Or while we may want to be a high skilled and high tech country that carries out value adding, nearly all the equipment for teaching is now being imported, and the education system is just a customer.

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    3. Lorna Jarrett

      PhD, science educator and science advocate

      In reply to Dale Bloom

      Sorry no time to reply, propriety stats package license expires today, uni does not provide replacement.

      Oh the irony.

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    4. Dale Bloom

      Analyst

      In reply to Lorna Jarrett

      Lorna
      Yes, I have done a statistics courses through a university also, and every textbook and piece of software was imported (from the US), and had to be purchased by the student.

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  3. Adam Spence

    logged in via Facebook

    Not quite the same context, but the GFC and federal funding combined are putting great pressure on the higher education sector. Several Universities including ANU, Monash and Sydney have announced hundreds of job cuts.

    University of Canberra has also had to make cuts, yet recently announced a very generous naming rights sponsorship of ACT Rugby team The Brumbies.

    There's a place for commercial interests in schools, sporting goods companies for example are very helpful. But commercial partnerships can't be allowed to take away from the core of what education institutions are intended to do.

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  4. Lorna Jarrett

    PhD, science educator and science advocate

    I've seen McDonalds "buy one get one free" vouchers handed out as rewards on one school. That's right - "BUY ONE" vouchers!! I've also been constantly pestered to buy sugar products laced with traces of cocoa harvested by child-slave workers in Africa - "do your bit for the school by acquiring type-2 diabetes and tooth decay!".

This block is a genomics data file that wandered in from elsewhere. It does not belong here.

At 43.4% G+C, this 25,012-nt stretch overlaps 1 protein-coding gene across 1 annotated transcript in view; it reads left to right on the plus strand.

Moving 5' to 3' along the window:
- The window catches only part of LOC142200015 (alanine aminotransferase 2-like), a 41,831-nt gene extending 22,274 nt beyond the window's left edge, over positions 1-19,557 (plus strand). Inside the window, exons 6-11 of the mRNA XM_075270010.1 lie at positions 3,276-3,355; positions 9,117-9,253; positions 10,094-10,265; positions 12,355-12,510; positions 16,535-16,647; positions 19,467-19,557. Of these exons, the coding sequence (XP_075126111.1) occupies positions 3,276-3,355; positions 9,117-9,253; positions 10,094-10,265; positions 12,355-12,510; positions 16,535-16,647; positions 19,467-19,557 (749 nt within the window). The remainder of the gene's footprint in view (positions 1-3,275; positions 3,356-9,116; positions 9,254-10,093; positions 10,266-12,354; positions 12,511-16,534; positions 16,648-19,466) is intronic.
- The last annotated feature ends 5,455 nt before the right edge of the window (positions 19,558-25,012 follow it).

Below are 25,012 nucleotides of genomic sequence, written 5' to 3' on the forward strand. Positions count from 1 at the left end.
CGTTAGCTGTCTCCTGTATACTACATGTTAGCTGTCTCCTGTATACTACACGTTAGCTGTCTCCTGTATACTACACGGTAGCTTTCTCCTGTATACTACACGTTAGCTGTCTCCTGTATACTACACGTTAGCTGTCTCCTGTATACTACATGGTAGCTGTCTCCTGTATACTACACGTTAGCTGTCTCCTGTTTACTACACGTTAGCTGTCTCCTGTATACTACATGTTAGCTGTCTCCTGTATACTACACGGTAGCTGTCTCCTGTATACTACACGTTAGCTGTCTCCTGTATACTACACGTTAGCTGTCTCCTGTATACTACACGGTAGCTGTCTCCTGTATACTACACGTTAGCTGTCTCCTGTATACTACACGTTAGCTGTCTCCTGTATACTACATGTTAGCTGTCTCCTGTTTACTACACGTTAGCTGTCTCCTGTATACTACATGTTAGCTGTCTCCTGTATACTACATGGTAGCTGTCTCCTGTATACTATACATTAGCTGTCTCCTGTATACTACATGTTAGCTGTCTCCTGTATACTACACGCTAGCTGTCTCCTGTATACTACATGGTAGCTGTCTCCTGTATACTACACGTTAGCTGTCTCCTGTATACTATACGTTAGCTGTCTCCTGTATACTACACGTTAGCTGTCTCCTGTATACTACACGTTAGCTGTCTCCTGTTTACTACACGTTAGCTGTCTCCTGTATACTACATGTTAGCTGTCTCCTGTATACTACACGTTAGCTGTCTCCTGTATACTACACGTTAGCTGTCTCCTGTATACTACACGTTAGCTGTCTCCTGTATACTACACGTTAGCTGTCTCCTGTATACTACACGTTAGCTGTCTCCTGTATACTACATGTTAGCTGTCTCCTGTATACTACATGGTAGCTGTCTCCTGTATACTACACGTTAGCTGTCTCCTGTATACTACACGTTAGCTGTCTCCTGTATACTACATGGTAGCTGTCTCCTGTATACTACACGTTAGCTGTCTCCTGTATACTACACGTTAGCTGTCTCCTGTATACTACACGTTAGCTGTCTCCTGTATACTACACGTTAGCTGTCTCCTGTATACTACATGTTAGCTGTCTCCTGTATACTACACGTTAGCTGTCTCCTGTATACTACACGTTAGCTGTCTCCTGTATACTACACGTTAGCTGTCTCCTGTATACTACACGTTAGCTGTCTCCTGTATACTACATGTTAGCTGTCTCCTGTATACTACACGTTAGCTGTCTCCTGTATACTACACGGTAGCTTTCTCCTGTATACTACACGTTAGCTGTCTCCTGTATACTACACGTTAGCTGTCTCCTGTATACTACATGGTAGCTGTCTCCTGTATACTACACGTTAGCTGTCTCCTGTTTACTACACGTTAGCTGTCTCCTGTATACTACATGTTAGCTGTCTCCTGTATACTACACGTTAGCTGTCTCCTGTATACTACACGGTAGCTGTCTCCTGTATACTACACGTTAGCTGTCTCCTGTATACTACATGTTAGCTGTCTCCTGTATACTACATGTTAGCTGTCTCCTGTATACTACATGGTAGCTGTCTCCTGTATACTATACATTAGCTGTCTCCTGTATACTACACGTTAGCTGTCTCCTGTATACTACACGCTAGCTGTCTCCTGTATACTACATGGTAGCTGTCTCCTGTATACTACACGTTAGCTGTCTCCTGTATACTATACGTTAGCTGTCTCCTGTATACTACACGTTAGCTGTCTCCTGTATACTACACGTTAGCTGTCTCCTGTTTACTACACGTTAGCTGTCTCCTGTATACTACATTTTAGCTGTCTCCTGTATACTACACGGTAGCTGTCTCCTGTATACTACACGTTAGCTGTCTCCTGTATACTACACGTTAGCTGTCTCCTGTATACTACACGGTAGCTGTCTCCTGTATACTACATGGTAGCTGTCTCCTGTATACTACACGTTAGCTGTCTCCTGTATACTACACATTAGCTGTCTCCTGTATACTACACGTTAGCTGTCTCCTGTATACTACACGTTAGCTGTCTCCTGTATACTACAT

Paul - you're absolutely on the money. Public schools are underfunded, and retailers are ruthless. It's a dangerous combination.

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  5. Roger Jones

    Australian Citizen

    The fact is that the CEO of Jenny Craig was approached by the conference committee and asked to speak not about Jenny Craig but as an 'old girl' of the Grammar about her achievements as a woman in the corporate world. The speech and panel discussion was not to students but to a teachers conference.

    It is hard enough for young women to fight their way to success in a male dominated corporate world without this sort of false drama thrown in their way. Maybe we should also ban successful people like Gail Kelly from speaking to schools because she is the CEO of an 'evil' bank having once been a school teacher.

    This is different from companies coming to sell burgers to kids in schools.

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  6. Pauline Miles

    Arts Practitioner/Practicing Artist

    This totally a ploy to get the corporate propaganda on the agenda using our young people who are vulnerable to the fashions of the day that are touted as being the thing you should be doing in order to be one of the crowd. Irresponsible if this is not coupled with critical debate and an avenue for kids to be taught the skills of critical thinking. Whilst I agree with many of the ideas expressed by others, there is a need for not just children but adults to think critically. I do hope the teachers that this is aimed at have the ability to flesh out what the messages they are exposed to and take the responsibility to think critically about what they are hearing.

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  7. Dawn Riley

    logged in via email @yahoo.com.au

    Big Fat Lies

    How the Diet Industry Is Making You Sick, Fat and Poor

    Author: David Gillespie

    published 2012